3 of 3 people found this review helpful

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  • Angela
  • Arkansas, United States
  • 06-08-12

Fascinating individual, well written book

I have wanted to find a good biography of Genghis Khan for several years and I throughly enjoyed this one. The research that went into this work makes it as worthwhile as it is enjoyable. I only wish that we could know more. The understanding of the places the author addresses as well as insights into Mongolian/nomadic culture bring more depth to the people and the time they lived in. Showing how cultures spread in multiple directions through the connections forged by the Mongol empire helps show the legacy we have from them still today. A great read.

3 of 3 people found this review helpful

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  • BrentDC
  • Portland, TX, United States
  • 06-07-12

STUNNING! Uncovering the man behind the myth!

What made the experience of listening to Genghis Khan and the Making of the Modern World the most enjoyable?

The concise and direct historical presentation of a man lost to myth and legend as well as the refreshing perspective of his policies and rule. The life of Temujin, the boy who grew into the Great Khan sounds like a Hollywood movie! Father poisoned? Captured and made a slave? From that abject state to the greatest conquerer in history!

What was your reaction to the ending? (No spoilers please!)

Surprise! My understanding was his empire fractured and collapsed soon after his death, much like Alexander the Great's. To learn the depth and scope of the Mongol Empire and it's unique longevity even decades after his passing is a testament to his vision and leadership.

Which scene was your favorite?

When as a youth he single-mindedly forged an alliance to wage war on the tribe that had kidnapped and outraged his young wife, Borte.

Was there a moment in the book that particularly moved you?

When Temujin exhibits his ruthless nature for the first time by killing his rival step brother, their mother's grief and anguish at Bechter's loss and her favorite son's cruelty haunted me.

Any additional comments?

This book reveals a man that, even in the pursuit of a unified Mongol Nation by fire and sword, forged a Nation that was based on merit, not blood. Believed to be the world's FIRST true Meritocracy (albeit at sword's point!)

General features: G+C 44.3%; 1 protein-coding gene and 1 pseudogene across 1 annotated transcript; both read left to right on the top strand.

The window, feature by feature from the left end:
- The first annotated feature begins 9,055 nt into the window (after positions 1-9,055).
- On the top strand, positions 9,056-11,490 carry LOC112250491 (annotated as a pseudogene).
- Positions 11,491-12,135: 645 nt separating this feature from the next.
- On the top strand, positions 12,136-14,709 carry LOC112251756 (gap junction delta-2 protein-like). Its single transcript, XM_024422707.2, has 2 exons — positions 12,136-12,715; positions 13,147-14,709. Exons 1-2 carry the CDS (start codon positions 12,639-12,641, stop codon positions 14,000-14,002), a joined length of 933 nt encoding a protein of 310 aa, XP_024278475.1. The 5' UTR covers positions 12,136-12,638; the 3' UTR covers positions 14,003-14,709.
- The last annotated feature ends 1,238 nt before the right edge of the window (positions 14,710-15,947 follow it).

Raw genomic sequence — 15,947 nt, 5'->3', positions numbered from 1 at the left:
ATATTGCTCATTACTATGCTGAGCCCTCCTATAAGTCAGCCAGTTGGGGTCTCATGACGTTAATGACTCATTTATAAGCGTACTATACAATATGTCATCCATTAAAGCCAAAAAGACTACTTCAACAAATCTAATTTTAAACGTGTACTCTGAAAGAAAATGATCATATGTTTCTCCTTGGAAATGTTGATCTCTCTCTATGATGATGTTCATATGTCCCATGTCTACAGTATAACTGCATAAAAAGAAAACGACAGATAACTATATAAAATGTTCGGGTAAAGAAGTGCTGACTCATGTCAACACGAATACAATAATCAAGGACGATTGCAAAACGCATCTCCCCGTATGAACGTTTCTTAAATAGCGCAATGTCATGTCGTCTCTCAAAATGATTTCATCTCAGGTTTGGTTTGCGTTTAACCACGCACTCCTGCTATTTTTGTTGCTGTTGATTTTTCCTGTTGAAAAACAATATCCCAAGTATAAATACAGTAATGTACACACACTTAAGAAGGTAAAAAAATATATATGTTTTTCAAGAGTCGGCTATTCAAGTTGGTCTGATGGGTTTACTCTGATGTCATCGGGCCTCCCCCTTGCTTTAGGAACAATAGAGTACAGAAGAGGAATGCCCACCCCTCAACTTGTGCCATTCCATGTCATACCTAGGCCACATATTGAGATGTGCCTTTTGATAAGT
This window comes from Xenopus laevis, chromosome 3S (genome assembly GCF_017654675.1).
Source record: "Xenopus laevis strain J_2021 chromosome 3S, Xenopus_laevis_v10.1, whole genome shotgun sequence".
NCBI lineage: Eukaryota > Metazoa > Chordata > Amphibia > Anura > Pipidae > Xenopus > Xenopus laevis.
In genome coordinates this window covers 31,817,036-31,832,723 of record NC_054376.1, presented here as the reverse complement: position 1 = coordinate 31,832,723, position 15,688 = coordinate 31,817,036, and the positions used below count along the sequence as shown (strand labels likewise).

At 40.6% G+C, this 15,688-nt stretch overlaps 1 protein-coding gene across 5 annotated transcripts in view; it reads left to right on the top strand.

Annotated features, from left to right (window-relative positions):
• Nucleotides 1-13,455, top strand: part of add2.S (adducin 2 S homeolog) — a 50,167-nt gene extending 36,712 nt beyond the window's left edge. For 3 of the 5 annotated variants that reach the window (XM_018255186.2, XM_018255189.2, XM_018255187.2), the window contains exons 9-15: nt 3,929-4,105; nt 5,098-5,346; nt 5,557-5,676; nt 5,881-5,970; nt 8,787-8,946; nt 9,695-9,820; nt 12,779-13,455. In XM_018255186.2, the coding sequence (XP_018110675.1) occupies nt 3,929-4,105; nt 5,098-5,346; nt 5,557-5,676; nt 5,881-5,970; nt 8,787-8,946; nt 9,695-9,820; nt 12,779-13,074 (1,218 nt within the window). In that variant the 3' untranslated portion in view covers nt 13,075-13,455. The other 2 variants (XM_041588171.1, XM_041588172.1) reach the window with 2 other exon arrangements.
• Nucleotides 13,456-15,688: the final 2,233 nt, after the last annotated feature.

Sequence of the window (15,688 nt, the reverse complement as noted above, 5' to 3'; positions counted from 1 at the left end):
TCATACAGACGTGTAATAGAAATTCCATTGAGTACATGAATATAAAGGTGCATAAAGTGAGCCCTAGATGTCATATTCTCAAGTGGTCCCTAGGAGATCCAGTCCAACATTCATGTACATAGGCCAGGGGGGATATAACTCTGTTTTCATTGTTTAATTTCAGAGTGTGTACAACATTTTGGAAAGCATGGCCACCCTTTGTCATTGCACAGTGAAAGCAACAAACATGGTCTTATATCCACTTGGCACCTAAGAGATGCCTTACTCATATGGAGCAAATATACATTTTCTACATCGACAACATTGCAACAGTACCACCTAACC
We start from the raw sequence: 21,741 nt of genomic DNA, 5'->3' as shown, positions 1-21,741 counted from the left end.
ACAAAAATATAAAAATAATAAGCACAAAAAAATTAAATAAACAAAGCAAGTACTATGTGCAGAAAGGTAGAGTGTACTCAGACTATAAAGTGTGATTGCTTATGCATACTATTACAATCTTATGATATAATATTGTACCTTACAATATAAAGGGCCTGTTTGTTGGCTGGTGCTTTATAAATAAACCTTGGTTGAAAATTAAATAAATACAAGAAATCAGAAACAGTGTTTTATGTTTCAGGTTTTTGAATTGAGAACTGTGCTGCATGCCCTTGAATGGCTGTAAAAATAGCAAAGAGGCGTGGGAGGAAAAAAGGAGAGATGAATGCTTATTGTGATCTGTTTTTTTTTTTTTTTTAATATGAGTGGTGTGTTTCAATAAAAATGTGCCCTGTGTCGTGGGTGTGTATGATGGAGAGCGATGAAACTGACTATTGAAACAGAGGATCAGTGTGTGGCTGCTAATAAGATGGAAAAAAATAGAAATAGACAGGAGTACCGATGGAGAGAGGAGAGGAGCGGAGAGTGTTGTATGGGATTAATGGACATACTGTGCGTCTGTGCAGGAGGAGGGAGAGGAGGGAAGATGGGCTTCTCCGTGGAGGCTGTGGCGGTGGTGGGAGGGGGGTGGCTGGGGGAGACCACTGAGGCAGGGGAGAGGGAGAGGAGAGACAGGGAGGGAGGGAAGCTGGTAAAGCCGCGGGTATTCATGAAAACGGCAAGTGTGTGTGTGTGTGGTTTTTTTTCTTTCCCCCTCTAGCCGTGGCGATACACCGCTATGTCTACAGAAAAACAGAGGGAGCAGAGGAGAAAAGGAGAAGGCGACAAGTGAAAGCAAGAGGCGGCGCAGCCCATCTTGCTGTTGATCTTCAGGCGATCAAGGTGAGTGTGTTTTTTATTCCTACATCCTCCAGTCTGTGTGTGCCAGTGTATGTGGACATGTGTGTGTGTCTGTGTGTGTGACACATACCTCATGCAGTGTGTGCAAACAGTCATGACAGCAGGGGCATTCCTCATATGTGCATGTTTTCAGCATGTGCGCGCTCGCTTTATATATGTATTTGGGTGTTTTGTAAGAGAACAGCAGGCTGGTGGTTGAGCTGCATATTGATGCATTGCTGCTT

7 of 8 people found this review helpful

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  • PT
  • PA
  • 11-17-11

A Pleasant Surprise

I really enjoyed this book. Not only a good history of its subject but a good look into contemporary warfare, diplomacy, culture, and such for peoples besides the Mongols.

This is not the sort of subject I'm usually drawn to. Which proves again that a good writer can make anything interesting and entertaining. (I am a professional writer myself.)

P.S., The story of Ghenghis Khan ends with Part I. Part II is the story of what happened to the empire after that.

Thoroughly enjoyable.

3 of 3 people found this review helpful

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  • Daryl
  • Perth, Australia
  • 07-03-11

Really enjoyed this one

I would recommend this to anybody with even a glancing knowledge or interest in this subject. The Khans, and Genghis as the founder of the dynasty, have had a more far reaching impact on the modern world than I ever could have known. Exceptionally engaging, truly informative, and an all round great book. I have listed to it a few times already.

3 of 3 people found this review helpful

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  • john_m
  • 09-05-16

Long reach of Genghis Khan

Cogent and fair minded analysis of Genghis Khan and the empire he bequeathed.
Discovered much new information and good insights into the enduring influence of the Mongols.

2 of 3 people found this review helpful

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  • Rich
  • 08-15-16

Excellent listen

Excellent narration and fascinating subject matter.

I would recommend this audiobook to anyone with an interest in the story of Gengis Khan and the Mongol people and their amazing history.

2 of 3 people found this review helpful

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  • r
  • 08-12-16

RDHH...🇯🇲/🇬🇧

Very informative and I learn a lot what I didn't know about Khan. It has given me a wider knowledge to appreciate the mongrel 11 century to the 12th century. This makes one not ignorant. RDHH

2 of 3 people found this review helpful

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  • Jan
  • 06-07-16

Fascinating!

Completely changed my view on the Mongols and taught me a lot about history of Asia and the way it's connected with the history of the world. A little slow at the beginning but picks up later on. Definitely worth listeing to. Well read.

2 of 3 people found this review helpful

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  • Robert Goldie
  • 05-23-16

Couldn't put it down

really interesting insight. highly recommended lots of fascinating insight and detailed analysis. so good will listen again in 6 months

2 of 3 people found this review helpful